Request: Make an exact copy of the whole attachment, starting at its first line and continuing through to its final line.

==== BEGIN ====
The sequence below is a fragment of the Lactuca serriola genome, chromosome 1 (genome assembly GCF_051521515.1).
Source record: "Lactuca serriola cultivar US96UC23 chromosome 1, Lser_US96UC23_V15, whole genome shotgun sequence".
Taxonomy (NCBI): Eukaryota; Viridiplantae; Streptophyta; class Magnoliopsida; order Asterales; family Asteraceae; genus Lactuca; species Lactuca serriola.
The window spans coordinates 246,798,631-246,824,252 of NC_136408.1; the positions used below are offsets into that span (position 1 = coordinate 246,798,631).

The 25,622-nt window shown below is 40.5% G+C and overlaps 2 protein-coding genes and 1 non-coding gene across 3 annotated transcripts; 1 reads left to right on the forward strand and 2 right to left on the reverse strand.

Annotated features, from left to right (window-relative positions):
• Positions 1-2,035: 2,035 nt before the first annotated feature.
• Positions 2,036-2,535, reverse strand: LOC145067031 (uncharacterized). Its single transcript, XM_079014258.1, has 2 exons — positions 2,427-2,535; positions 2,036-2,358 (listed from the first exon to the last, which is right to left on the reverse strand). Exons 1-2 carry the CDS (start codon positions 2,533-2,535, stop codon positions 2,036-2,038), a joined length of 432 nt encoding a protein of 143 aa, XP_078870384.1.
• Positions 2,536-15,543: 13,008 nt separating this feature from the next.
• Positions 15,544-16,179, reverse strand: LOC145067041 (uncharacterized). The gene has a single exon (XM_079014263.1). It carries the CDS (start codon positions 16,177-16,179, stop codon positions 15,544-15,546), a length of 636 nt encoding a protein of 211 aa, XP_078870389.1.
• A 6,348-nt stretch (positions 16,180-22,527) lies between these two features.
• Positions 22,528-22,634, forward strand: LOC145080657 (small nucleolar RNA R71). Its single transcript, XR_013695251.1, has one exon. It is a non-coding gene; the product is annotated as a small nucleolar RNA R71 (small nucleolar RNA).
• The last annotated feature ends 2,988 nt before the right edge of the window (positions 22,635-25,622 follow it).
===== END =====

The sequence below is a fragment of the Lactuca serriola genome, chromosome 1 (genome assembly GCF_051521515.1).
Source record: "Lactuca serriola cultivar US96UC23 chromosome 1, Lser_US96UC23_V15, whole genome shotgun sequence".
Taxonomy (NCBI): Eukaryota; Viridiplantae; Streptophyta; class Magnoliopsida; order Asterales; family Asteraceae; genus Lactuca; species Lactuca serriola.
The window spans coordinates 246,798,631-246,824,252 of NC_136408.1; the positions used below are offsets into that span (position 1 = coordinate 246,798,631).

The 25,622-nt window shown below is 40.5% G+C and overlaps 2 protein-coding genes and 1 non-coding gene across 3 annotated transcripts; 1 reads left to right on the forward strand and 2 right to left on the reverse strand.

Annotated features, from left to right (window-relative positions):
• Positions 1-2,035: 2,035 nt before the first annotated feature.
• Positions 2,036-2,535, reverse strand: LOC145067031 (uncharacterized). Its single transcript, XM_079014258.1, has 2 exons — positions 2,427-2,535; positions 2,036-2,358 (listed from the first exon to the last, which is right to left on the reverse strand). Exons 1-2 carry the CDS (start codon positions 2,533-2,535, stop codon positions 2,036-2,038), a joined length of 432 nt encoding a protein of 143 aa, XP_078870384.1.
• Positions 2,536-15,543: 13,008 nt separating this feature from the next.
• Positions 15,544-16,179, reverse strand: LOC145067041 (uncharacterized). The gene has a single exon (XM_079014263.1). It carries the CDS (start codon positions 16,177-16,179, stop codon positions 15,544-15,546), a length of 636 nt encoding a protein of 211 aa, XP_078870389.1.
• A 6,348-nt stretch (positions 16,180-22,527) lies between these two features.
• Positions 22,528-22,634, forward strand: LOC145080657 (small nucleolar RNA R71). Its single transcript, XR_013695251.1, has one exon. It is a non-coding gene; the product is annotated as a small nucleolar RNA R71 (small nucleolar RNA).
• The last annotated feature ends 2,988 nt before the right edge of the window (positions 22,635-25,622 follow it).